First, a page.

Human rhinovirus and disease severity in children

Pediatrics. 2014 Feb;133(2):e312-21. doi: 10.1542/peds.2013-2216. Epub 2014 Jan 13.


Objective: To evaluate retrospectively human rhinovirus (HRV) infections in children up to 5 years old and factors involved in disease severity.

Methods: Nasopharyngeal aspirates from 434 children presenting a broad range of respiratory infection symptoms and severity degrees were tested for presence of HRV and 8 other respiratory viruses. Presence of host risk factors was also assessed.

Results: HRV was detected in 181 (41.7%) samples, in 107 of them as the only agent and in 74 as coinfections, mostly with respiratory syncytial virus (RSV; 43.2%). Moderate to severe symptoms were observed in 28.9% (31/107) single infections and in 51.3% (38/74) coinfections (P = .004). Multivariate analyses showed association of coinfections with lower respiratory tract symptoms and some parameters of disease severity, such as hospitalization. In coinfections, RSV was the most important virus associated with severe disease. Prematurity, cardiomyopathies, and noninfectious respiratory diseases were comorbidities that also were associated with disease severity (P = .007).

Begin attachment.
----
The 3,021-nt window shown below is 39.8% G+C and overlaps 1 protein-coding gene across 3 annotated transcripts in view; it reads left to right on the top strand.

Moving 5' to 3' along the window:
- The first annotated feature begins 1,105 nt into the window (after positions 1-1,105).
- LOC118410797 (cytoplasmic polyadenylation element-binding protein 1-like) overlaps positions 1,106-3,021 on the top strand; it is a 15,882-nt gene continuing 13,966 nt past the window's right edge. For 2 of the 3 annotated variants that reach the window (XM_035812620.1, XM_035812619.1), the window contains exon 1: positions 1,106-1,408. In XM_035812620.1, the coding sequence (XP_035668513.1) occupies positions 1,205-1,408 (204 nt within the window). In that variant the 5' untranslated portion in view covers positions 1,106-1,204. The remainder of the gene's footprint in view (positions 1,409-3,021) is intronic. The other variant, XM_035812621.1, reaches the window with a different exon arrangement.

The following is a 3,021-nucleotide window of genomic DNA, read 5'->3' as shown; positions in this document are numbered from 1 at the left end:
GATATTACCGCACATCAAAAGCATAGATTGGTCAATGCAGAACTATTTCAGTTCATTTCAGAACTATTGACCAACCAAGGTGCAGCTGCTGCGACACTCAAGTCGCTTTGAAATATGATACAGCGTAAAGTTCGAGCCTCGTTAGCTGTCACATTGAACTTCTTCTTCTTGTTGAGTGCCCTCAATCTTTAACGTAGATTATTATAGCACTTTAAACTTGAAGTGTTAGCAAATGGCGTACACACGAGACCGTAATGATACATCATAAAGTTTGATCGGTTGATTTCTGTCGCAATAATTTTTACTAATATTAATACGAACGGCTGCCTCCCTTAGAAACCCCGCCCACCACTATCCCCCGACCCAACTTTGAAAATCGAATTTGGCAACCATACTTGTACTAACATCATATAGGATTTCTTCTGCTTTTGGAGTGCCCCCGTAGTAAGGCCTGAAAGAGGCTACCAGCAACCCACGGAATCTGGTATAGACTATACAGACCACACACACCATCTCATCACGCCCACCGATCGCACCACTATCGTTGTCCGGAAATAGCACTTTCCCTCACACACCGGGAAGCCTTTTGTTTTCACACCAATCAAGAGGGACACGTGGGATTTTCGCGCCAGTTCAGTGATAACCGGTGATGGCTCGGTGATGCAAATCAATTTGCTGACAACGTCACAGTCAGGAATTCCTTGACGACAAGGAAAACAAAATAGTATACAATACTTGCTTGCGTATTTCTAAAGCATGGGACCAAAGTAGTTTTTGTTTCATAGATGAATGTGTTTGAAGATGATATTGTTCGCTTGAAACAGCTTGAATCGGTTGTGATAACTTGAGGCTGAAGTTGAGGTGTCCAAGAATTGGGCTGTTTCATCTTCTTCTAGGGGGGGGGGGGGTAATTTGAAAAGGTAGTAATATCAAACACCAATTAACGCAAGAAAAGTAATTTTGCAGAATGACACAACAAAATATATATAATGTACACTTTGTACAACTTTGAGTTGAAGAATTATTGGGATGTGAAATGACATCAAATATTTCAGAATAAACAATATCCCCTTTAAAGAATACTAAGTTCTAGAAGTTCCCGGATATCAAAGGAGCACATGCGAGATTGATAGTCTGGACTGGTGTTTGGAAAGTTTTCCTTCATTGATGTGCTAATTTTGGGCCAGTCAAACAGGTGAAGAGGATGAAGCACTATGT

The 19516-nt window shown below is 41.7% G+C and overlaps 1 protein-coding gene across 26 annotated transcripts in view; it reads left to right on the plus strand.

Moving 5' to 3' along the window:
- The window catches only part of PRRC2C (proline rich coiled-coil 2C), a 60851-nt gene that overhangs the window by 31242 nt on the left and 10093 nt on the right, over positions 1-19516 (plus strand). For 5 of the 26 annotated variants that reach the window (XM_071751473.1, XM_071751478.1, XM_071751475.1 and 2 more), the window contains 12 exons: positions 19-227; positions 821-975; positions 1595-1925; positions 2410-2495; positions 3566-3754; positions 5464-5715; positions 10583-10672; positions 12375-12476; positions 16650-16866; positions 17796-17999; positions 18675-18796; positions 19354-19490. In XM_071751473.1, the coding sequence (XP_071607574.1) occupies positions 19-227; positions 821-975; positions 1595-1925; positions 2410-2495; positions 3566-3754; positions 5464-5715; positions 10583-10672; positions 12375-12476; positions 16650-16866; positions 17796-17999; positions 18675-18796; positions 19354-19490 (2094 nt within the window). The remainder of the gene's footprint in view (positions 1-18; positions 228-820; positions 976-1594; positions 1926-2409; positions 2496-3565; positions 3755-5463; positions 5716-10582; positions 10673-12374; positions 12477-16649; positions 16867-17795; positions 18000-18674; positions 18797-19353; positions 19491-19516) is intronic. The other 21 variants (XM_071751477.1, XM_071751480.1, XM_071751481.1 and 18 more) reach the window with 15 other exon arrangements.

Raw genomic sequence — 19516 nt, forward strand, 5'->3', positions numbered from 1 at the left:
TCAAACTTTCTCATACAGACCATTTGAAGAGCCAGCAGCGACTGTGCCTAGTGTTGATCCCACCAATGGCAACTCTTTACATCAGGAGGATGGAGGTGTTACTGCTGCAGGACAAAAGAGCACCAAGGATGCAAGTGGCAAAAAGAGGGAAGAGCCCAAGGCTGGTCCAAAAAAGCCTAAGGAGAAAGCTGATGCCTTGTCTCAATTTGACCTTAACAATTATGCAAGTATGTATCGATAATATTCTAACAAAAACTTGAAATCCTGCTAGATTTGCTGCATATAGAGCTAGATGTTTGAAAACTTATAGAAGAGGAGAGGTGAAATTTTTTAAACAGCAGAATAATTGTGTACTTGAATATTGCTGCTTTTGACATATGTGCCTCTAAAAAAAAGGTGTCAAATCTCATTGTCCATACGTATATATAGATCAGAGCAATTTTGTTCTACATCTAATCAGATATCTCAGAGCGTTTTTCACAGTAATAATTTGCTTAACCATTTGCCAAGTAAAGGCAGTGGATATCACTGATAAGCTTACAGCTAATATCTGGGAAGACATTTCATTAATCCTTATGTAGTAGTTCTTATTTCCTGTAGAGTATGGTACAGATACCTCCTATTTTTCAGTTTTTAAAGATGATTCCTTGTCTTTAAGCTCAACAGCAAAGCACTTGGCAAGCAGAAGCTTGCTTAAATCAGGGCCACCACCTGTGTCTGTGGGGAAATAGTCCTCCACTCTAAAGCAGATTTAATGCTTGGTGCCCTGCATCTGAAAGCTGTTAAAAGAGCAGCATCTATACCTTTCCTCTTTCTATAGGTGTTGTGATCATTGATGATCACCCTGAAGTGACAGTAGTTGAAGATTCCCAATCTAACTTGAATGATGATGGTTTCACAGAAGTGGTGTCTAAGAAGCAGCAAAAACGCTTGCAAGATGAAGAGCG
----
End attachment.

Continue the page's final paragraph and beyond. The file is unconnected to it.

Conclusions: Our study showed that HRV was a common pathogen of respiratory disease in children and was also involved in severe cases, causing symptoms of the lower respiratory tract. Severe disease in HRV infections were caused mainly by presence of RSV in coinfections, prematurity, congenital heart disease, and noninfectious respiratory disease.

Keywords: children; coinfections; comorbidities; human rhinovirus; respiratory disease severity.

Publication types

  • Research Support, Non-U.S. Gov't

MeSH terms

  • Child, Preschool
  • Female
  • Humans
  • Infant
  • Male
  • Picornaviridae Infections* / diagnosis
  • Respiratory Tract Infections / diagnosis
  • Respiratory Tract Infections / virology*
  • Retrospective Studies
  • Rhinovirus / isolation & purification*
  • Risk Factors
  • Severity of Illness Index